Time for some gricing. A trip beckoned, to the place which had launched a thousand bad trans-lingual puns – Hel, at the end of its 30km narrow spit of land sticking out into the Baltic, at the end of its branch line, diverging from the main line at Reda. Hel local trains originate and terminate at Gdynia Glowna; I caught the 11:57 departure. It was a pleasant discovery and for me a trip down memory lane. Nowadays it is fairly rare to find a Polish standard-gauge non-electric line with passenger services, where the trains are anything other than the recent generation of modern railcars or railbuses. The Hel branch, in high summer anyway, is an exception: all of its quite frequent local services appeared to be made up of classical railway carriages hauled by medium-size Bo-Bo diesels of classes SP32, SU42, and SM42. Long-distance trains along the branch were also handled by these classes, sometimes double-heading. Furthermore, all local services appeared to include a unit or two of double-deck coaching stock. Purest nostalgia-fodder for me… in the days of real steam in Poland, double-deckers featured frequently on local trains in the steam areas. On lines with mixed traction, sometimes if one were unlucky and a particular train were diesel, there was no alternative to – in order to get to the necessary next point of tour – enduring a run behind ‘the enemy’. In the old times, I got a fair few trips in diesel-hauled double-decker stock, preferring always to ride on the upper deck, for the grand commanding view of the Polish countryside.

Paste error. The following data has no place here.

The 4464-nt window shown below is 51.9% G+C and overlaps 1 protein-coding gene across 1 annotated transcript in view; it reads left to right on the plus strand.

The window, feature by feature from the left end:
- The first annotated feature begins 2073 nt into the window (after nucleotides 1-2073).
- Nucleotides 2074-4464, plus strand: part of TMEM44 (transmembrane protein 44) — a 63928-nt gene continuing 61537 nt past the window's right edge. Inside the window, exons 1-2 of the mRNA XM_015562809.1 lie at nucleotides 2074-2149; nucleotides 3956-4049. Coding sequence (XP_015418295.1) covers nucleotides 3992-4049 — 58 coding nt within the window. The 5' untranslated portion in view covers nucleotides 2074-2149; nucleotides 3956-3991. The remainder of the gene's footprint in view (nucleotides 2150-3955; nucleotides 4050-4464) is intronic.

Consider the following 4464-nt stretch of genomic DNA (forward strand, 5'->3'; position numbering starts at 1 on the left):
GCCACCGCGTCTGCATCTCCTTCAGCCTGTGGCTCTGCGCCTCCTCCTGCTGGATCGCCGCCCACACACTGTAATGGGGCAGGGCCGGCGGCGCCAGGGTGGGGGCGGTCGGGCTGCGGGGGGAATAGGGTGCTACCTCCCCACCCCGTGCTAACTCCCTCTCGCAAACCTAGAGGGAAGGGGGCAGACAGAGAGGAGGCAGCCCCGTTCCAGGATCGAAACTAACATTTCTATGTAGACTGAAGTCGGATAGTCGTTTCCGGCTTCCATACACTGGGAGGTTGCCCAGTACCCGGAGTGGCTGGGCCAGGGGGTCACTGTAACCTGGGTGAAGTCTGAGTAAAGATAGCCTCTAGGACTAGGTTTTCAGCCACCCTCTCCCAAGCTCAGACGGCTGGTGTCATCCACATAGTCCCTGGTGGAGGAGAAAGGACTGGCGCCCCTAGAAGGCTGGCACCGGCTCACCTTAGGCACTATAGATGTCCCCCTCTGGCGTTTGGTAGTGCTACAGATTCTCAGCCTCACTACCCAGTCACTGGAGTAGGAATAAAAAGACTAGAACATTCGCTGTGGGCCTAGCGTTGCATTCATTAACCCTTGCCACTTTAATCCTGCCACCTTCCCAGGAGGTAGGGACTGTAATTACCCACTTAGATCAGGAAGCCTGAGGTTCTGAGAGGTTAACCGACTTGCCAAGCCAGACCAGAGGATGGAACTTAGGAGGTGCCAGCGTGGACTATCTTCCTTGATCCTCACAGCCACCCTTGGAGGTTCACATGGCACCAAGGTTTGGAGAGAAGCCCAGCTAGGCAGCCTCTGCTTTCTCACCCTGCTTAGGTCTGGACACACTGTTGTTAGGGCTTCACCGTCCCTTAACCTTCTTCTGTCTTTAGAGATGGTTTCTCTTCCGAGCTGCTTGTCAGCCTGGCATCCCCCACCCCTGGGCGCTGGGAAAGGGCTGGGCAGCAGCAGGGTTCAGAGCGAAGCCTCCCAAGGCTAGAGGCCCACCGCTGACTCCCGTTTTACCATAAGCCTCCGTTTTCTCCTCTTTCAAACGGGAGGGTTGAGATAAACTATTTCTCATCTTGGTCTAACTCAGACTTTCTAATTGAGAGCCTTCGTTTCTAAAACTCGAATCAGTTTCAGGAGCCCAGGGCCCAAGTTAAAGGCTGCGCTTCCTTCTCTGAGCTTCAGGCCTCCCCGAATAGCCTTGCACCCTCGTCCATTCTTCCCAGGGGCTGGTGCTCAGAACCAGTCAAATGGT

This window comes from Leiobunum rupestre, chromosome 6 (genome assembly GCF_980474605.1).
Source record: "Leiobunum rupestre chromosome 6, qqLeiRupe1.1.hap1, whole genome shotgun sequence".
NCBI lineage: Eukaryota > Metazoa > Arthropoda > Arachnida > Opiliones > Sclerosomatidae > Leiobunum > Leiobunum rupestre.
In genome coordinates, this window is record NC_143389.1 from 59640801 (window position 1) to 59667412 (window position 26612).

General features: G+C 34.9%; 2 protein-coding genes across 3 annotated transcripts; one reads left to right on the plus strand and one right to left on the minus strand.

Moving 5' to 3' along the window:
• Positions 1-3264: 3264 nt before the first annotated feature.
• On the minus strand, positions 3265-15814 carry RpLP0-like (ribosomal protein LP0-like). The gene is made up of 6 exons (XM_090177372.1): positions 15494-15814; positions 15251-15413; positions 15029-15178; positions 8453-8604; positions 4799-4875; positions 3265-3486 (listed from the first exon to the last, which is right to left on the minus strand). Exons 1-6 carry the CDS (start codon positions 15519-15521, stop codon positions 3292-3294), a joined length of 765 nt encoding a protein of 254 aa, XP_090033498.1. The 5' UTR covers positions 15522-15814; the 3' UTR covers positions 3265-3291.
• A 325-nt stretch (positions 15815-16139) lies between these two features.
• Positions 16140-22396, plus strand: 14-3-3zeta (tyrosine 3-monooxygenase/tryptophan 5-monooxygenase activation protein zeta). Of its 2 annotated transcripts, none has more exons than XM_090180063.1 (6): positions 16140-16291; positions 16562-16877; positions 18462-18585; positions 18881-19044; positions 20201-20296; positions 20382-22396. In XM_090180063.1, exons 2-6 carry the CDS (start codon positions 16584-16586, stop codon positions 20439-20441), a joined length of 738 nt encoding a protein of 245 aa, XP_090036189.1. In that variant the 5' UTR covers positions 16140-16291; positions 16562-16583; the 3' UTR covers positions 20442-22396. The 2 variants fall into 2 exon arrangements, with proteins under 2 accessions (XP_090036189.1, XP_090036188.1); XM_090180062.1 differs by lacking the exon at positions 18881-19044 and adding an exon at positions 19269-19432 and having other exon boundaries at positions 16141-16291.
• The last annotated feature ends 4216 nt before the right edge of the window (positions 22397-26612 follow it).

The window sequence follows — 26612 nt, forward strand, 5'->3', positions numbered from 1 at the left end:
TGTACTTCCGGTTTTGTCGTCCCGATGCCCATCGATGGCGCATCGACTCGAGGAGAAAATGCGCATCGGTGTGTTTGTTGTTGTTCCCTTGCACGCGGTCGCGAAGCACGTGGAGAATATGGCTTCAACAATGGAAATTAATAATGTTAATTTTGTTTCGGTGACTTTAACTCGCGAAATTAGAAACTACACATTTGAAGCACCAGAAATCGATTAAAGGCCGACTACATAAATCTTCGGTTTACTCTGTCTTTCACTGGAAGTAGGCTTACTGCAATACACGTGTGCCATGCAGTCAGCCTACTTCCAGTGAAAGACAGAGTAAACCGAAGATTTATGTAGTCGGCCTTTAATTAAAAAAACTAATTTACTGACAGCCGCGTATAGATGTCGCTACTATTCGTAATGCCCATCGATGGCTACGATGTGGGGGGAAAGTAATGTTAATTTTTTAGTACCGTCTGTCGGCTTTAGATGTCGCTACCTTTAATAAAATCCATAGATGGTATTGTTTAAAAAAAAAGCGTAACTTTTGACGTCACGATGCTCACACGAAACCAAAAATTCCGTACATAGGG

Gdynia – Hel locals take two hours or a little more, for their journey. The 11:57, behind SM42-114, delivered me to Hel at 14:15. I had had the notion of travelling out by rail, and returning to the Trojmiasto by one of the boats which in summer ply between various points thereof, and Hel; but it transpired that I was too late – all such boats were booked-up, except for one due to arrive Gdynia at 2030: later than fitted in with my plans. I had just a couple of hours to take in Hel’s seaside attractions before catching the 16:20 local service back to Gdynia, hauled by SP32-202.

I was slightly disappointed by the run. The Hel spit has been generously afforested, to stabilise the sand-dunes of which it is made up; consequently, for much of the journey, one can’t see the sea for the trees. Such views of the sea which there are, are mostly of the landward Zatoka Pucka to the south, rather than of the open sea to the north.

The following day, it was time to leave the coast and head southwards. As far as passenger services are concerned, there has been a butchering of lesser standard-gauge lines over the last 20 years – today’s rail passenger map now looks miserably thin compared to its 1990 counterpart. However, the axe has been wielded more vigorously in some areas than others. South-south-west of the Trojmiasto, there are still sufficient passenger services, on enough secondary and branch lines for it be possible to emulate the intricate itineraries of those zealous 1980s bashers who, armed with a Polrailpass, roamed the PKP network twenty-four hours a day non-stop in search of steam.